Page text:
India ranks sixth on the list of the largest number of UNESCO World Heritage Sites in the world. Travel + Leisure India & South Asia’s contributor captures a few, including the recently-added Kakatiya Rudreshwara Temple to give an insight into the country’s architectural splendour. By Ajay Sood
On one hand, tectonic movement has endowed India with bountiful nature. On the other, there are landmarks left by the many visitors who made the country a temporary home. UNESCO has taken both of these into account and inscribed many of India’s nature reserves and historical sites. I had the good fortune of visiting a few of these sites and found in them awe-inspiring architecture, craftsmanship, town planning prowess, structural innovation, and in-depth understanding of special disciplines like astronomy.
Architecture of UNESCO Heritage Sites Of India
From the Victorian Gothic Revival style of architecture at the Chhatrapati Shivaji Terminus or Victoria Terminus (UNESCO 2004) to the Nagara style architectural symbolism in the 1000-year-old Khajuraho group of temples (UNESCO 1986), I was wowed by every structure that came my way.
A pure Dravidian imprint is visible at the 1400-year-old Mahabalipuram group of monuments (UNESCO 1984); Sun Temple at Konark (UNESCO 1984), on the other hand displays Kalinga architecture, and the Taj Mahal (UNESCO 1983) and Humayun’s Tomb (UNESCO 1993) are outstanding examples of Mughal architecture.
On my jaunt to Hampi (UNESCO 1986), I came across a fusion of styles—Vijayanagara architecture is blended with elements from the Indo-Islamic style. Not only that, but these ruins also highlight the sterling town planning of that era.
But the site that recently caught my eye is the 2021 entrant to the UNESCO list, Kakatiya Rudreshwara (Ramappa) Temple near Warangal.
It uses the Vesara style that mixes a star-shaped Hoysala floor plan, like that of Kesava Temple in Belur with a North Indian Nagara shikhara (the spire above the structure).
This style is a repeating theme in many temples of the region between Vindhyas and Krishna River.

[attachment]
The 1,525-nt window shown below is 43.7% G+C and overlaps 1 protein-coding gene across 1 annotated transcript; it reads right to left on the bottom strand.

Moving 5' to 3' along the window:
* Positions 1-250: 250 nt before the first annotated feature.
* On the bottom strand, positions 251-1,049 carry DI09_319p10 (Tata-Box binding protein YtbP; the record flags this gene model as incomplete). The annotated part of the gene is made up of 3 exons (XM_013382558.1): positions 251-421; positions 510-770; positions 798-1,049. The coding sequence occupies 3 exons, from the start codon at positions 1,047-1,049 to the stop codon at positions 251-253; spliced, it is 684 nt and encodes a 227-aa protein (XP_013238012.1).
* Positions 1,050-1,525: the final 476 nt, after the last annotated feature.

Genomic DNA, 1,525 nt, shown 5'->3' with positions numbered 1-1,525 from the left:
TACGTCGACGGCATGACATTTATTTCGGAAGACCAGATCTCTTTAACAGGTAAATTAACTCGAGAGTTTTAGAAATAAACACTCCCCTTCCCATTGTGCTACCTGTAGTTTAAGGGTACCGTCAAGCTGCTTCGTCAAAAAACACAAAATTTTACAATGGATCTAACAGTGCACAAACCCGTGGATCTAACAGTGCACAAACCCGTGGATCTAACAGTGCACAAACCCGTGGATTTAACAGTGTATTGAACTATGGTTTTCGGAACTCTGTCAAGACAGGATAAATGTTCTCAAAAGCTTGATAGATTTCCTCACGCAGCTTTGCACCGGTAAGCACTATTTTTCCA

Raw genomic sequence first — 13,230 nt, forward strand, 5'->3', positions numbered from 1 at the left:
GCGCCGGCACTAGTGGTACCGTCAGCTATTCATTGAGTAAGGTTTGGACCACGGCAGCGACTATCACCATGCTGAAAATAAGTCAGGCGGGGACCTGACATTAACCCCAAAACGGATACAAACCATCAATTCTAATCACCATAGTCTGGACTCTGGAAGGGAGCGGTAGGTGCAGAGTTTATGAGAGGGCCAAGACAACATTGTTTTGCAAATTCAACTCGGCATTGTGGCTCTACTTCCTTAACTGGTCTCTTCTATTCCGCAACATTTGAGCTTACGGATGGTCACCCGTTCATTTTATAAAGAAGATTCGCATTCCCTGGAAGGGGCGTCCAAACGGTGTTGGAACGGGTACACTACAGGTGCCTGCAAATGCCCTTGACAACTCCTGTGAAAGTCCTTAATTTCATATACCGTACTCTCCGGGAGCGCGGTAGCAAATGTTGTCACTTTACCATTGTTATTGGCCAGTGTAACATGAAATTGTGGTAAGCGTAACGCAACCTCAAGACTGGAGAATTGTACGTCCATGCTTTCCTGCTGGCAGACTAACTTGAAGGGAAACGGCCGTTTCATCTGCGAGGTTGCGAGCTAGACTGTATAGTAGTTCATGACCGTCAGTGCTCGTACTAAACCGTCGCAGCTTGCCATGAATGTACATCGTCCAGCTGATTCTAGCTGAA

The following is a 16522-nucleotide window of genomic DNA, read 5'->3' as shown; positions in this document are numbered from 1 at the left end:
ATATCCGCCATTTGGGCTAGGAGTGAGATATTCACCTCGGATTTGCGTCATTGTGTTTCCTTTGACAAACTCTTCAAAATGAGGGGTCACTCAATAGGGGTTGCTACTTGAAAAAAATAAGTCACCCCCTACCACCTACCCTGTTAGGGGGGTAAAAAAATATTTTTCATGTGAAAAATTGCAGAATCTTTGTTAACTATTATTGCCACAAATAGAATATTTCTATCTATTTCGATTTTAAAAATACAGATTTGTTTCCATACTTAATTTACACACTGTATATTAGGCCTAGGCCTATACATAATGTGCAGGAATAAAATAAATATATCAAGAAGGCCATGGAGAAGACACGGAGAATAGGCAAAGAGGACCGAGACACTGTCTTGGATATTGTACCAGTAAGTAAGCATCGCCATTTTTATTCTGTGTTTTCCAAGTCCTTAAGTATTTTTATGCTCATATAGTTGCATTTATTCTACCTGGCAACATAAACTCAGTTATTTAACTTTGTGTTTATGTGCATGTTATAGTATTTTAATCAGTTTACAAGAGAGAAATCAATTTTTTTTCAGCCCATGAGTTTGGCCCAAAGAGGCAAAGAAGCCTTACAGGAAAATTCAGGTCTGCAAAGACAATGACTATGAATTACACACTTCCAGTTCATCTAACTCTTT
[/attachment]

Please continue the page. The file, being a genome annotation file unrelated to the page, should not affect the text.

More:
While the above sites showcase excellence in sculpting and stone carving, Ajanta Caves (UNESCO 1983) deserve special mention. This horseshoe-shaped cluster of 30 Buddhist caves is adorned with outstanding paintings and rock-cut sculptures. Two dynasties contributed to its creation over two phases (2nd century BCE—7th century CE). Then, we had a maverick Rajput king – Sawai Jai Singh II. His obsession with fine-tuning zij (Islamic astronomical tables) had him create five astronomical observation sites or Jantar Mantars in the early 18th century. Because of the changing political climate, Jaipur replaced Delhi Jantar Mantar as his primary observatory. He employed 23 astronomers during its peak construction phase. It is hardly any surprise then that UNESCO inscribed the structure on its World Heritage Site in 2010.
During the colonial era, the British built the Mountain Railways in India (UNESCO 1999). The motivation was easy access to their summer capital, Shimla. So, while the work on Kalka-Shimla Railway started earlier, the Darjeeling Himalayan Railway was completed first in 1881. The Kalka-Shimla came next in 1903, and the Nilgiris Railway followed in 1908. Being narrow gauge railways, these are fondly called toy trains. On steep climbs, their pace is so leisurely it gave me an opportunity to hang outside the compartment and shoot. The next time you visit any UNESCO site in India, spare a moment to admire its architectural style and a thought for its creator.